This is a picture of my Aunt Michelle at a family Christmas party in 1992 with my Uncle Nicky. I think this picture holds an a lot of social contexts because it shows what was considered stylish during that time in dress, hair, and accessory. During this time, shoulder pads were very popular in fashion and tight silhouettes or silhouettes that showed off the feminine form. I am a big fan of clothing that shows off a woman’s natural curves, and I often incorporate shoulder pads in my designs as a symbol of power and elements that exaggerate the feminine form. Furthermore, I have a personal connection to this picture because I like to feel powerful, feminine, and beautiful in the clothing I wear and often exaggerate my features. I also love avant-garde clothing with sparkles and fringe, and I appreciate that my family did in the past. It makes me happy that they have an appreciation for fashion because it’s where I got my love for fashion from.
This is a picture of my nana Marlene, my dad’s mom, in 1991 at a Christmas Party. From observing the fashion in this family photo, I can see what was popular in style in the early 1900’s. I can tell that shoulder pads, body-conscious silhouettes, vibrant colors, and beading were popular. I can also see that the large permed hair was in fashion with big glitzy jewelry. I love this style. It is very bold, and I am a daring dresser and designer. As mentioned in the picture above, I get my taste and style from my family and hometown, New Orleans, and I take an appreciation in knowing that they have and still have an eye for fashion.
This is a picture of my mom and dad in 1991 at a dressy party. I like this image in addition to the others I showed of my family members fashion in the early 1900’s because it shows different types of clothing that symbolized the 90’s depending on the event they were dressing for. The other outfits were cocktail wear featuring glitzy outfits. In this picture, my mom, Holley, is still dressed up just with a much simpler silhouette featuring white silky, sheer stockings. However, you still can see that the shoulder pads and tight silhouettes of the 90’s are still relevant even in a casual version of cocktail wear.
This is a family photo of my dad, Shane, with his two parents and four other siblings Michelle, Stephanie, Chad, and Shawn taken in 1982. While observing this picture, I noticed some fashion trends that I also recognized in the 90’s and that was the shoulder pads. However, I also noticed some differences and that is a longer silhouette for ladies dresses and deep neckline. Although I love the 90’s fashion, I also have an appreciation for the early 80’s fashion, because it allowed for a modest look for women, yet powerful and womanly at the same time. I like the classic and elegant dress of the women, especially my Nanny Stef in this picture in the white elegant loose blouse and tailored trousers giving an effortlessly, timeless, and classy look. What I also like about the 80’s is the bright colors used fashion, especially high fashion which we see come into play in the early 90’s.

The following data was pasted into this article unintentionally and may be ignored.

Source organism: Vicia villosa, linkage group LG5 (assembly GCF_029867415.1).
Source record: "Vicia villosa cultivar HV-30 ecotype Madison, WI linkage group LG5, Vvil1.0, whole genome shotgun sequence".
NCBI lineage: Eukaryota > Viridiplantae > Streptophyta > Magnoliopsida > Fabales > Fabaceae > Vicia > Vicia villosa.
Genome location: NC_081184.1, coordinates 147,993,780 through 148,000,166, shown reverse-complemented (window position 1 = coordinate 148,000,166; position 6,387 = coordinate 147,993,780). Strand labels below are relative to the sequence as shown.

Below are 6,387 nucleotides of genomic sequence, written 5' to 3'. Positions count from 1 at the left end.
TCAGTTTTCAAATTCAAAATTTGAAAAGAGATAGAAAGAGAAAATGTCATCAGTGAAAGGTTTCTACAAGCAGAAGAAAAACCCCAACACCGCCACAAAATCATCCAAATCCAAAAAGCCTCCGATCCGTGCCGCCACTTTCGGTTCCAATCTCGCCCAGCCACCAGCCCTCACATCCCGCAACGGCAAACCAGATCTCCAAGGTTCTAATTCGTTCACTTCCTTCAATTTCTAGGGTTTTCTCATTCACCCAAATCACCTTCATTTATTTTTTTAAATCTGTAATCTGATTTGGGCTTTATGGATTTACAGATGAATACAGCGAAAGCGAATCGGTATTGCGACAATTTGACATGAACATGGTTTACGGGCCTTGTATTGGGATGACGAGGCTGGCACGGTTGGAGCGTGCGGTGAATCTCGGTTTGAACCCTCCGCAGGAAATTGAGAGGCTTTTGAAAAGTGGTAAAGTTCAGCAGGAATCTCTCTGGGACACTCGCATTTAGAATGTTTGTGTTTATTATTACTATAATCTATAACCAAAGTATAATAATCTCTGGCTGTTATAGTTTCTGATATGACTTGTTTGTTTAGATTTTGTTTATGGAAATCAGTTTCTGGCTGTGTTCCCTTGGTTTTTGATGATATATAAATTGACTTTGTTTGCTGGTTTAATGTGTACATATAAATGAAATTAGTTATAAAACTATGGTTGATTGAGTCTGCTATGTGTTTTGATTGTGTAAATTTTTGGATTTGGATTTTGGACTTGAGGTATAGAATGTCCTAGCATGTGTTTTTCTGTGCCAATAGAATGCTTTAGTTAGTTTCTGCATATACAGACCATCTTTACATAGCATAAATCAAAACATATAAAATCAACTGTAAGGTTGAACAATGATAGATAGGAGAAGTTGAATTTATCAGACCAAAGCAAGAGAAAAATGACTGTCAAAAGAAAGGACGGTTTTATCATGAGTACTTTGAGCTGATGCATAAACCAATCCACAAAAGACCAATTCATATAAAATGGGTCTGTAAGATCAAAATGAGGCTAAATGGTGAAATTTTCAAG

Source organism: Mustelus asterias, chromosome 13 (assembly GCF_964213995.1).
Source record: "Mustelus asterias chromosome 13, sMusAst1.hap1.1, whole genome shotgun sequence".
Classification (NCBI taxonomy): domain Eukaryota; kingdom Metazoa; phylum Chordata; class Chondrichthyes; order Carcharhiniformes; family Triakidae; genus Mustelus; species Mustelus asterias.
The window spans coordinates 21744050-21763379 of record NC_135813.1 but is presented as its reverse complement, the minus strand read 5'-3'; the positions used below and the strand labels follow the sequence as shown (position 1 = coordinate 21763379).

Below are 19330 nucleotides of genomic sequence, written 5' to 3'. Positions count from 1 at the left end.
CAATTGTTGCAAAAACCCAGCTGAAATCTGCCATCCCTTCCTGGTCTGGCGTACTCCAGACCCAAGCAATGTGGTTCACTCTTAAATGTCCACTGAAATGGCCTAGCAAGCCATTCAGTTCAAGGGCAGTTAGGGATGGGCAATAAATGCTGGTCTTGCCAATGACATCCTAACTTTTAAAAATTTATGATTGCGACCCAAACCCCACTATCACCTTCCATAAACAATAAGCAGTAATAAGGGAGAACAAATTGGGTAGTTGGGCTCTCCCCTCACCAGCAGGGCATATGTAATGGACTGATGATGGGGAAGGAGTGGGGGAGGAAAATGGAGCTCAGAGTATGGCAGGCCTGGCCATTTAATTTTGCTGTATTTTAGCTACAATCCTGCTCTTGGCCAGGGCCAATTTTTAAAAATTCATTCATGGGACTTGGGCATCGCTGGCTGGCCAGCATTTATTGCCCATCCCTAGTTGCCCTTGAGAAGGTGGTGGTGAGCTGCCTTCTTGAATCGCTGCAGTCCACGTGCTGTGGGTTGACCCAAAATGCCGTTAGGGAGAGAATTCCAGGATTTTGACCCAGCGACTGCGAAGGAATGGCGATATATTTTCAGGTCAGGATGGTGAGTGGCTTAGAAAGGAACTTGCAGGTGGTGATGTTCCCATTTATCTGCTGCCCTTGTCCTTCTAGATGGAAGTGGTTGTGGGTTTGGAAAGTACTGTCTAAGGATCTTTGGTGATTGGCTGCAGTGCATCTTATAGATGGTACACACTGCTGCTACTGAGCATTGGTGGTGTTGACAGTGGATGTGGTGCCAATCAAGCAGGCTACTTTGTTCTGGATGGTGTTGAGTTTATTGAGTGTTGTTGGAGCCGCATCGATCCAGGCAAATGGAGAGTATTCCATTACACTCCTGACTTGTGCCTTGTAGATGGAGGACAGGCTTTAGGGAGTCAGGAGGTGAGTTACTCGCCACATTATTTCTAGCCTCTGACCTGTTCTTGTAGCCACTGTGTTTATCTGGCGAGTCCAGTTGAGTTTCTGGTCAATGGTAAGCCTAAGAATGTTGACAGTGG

- 4″ plaster gauze
- 1 Quart mixing cup
- cheese grater
- box knife
- bristol paper
- 2H pencil
- circular dabs
- Mikita drill
Sculpture Selection: I chose to due three sculptures using plaster.
Playing with Positive/ Negative Space: Here I played with the movement and the placement of the items to see how they interact with each other. The point of this was to see how the positive and negative space changes by placing the figures in various ways.
Final Result: Below is the final placement of my sculptures. I chose to place them on a chipboard base stacked with cubed plywood rectangular boxes with dabs drilled in to hold the sculpture. I decided to use the wood rectangles because I believe it was the best way to stage the sculpture and to show off the positive and negative relationship between the figures. I also made the design decision to make this an interactive piece by leaving the shell-like sculpture not drilled in so that the viewer could play around with the positive and negative spaces.
- 2H pencil
- Prismacolor tri colored pencils
- 14-inch ruler
- 18 x 24 Bristol paper
- 1/4″ cut plywood
- Chipwood platform
2-D Sketch: This is a 2-D sketch I did of a figure with a parabolic curve. I did this on a smaller scale first and then made it into an 18 X 24 drawing using tri-color tone colored pencils and a 2H pencil.
Bringing the 2-D drawing to a 3-D model: I first taped the wood sticks together and played around with the shape using tape to link the sticks together. After a few tries at modeling the 2-d drawing, I finally created a successful model. To put my first model together, I used wire. For the final model, I chose to use brads and a hammer to join the model together. For the final step, I added a base that enhanced the 3-d and parabolic curve effect of the figure.
This is a project I did for my sustainable systems class for my first semester. We were asked to create a product or brand that was sustainable using innovation and the Okala eco-design strategy wheel. As a result of this, I developed a concept brand called Renew Denim. Renew Denim is a recycled denim accessories brand. For more information about this concept brand please read the artist statement below.
These are three color iterations I did for my Drawing and Imaging class for homework. The objective was to create four monochrome color iterations using adobe illustrator. This project began with a selfie that I took and then photoshopped. After I photoshopped the photo, I made a line segment drawing in adobe illustrator and filled the line segments with color.